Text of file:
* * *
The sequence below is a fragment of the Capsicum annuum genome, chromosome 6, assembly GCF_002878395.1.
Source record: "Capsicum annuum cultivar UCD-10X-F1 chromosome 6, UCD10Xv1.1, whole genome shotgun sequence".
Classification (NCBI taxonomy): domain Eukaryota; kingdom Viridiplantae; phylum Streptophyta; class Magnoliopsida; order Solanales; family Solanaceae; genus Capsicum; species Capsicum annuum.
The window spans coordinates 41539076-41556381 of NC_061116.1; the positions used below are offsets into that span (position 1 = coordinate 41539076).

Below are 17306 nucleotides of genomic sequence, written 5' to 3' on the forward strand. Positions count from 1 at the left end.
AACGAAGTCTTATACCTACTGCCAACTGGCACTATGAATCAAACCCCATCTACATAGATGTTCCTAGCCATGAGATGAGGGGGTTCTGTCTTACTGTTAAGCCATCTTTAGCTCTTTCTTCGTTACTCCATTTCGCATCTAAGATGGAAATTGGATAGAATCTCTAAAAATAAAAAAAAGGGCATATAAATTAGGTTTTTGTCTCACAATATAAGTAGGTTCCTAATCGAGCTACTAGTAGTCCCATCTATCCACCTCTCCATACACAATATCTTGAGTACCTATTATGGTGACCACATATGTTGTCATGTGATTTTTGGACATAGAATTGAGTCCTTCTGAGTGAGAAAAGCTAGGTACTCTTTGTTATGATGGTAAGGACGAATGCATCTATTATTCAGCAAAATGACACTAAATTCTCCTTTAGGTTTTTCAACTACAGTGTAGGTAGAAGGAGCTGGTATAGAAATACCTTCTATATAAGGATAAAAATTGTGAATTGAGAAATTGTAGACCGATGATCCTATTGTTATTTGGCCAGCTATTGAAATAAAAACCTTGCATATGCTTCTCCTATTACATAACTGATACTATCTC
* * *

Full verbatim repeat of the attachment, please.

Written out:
The sequence below is a fragment of the Capsicum annuum genome, chromosome 6, assembly GCF_002878395.1.
Source record: "Capsicum annuum cultivar UCD-10X-F1 chromosome 6, UCD10Xv1.1, whole genome shotgun sequence".
Classification (NCBI taxonomy): domain Eukaryota; kingdom Viridiplantae; phylum Streptophyta; class Magnoliopsida; order Solanales; family Solanaceae; genus Capsicum; species Capsicum annuum.
The window spans coordinates 41539076-41556381 of NC_061116.1; the positions used below are offsets into that span (position 1 = coordinate 41539076).

Below are 17306 nucleotides of genomic sequence, written 5' to 3' on the forward strand. Positions count from 1 at the left end.
AACGAAGTCTTATACCTACTGCCAACTGGCACTATGAATCAAACCCCATCTACATAGATGTTCCTAGCCATGAGATGAGGGGGTTCTGTCTTACTGTTAAGCCATCTTTAGCTCTTTCTTCGTTACTCCATTTCGCATCTAAGATGGAAATTGGATAGAATCTCTAAAAATAAAAAAAAGGGCATATAAATTAGGTTTTTGTCTCACAATATAAGTAGGTTCCTAATCGAGCTACTAGTAGTCCCATCTATCCACCTCTCCATACACAATATCTTGAGTACCTATTATGGTGACCACATATGTTGTCATGTGATTTTTGGACATAGAATTGAGTCCTTCTGAGTGAGAAAAGCTAGGTACTCTTTGTTATGATGGTAAGGACGAATGCATCTATTATTCAGCAAAATGACACTAAATTCTCCTTTAGGTTTTTCAACTACAGTGTAGGTAGAAGGAGCTGGTATAGAAATACCTTCTATATAAGGATAAAAATTGTGAATTGAGAAATTGTAGACCGATGATCCTATTGTTATTTGGCCAGCTATTGAAATAAAAACCTTGCATATGCTTCTCCTATTACATAACTGATACTATCTC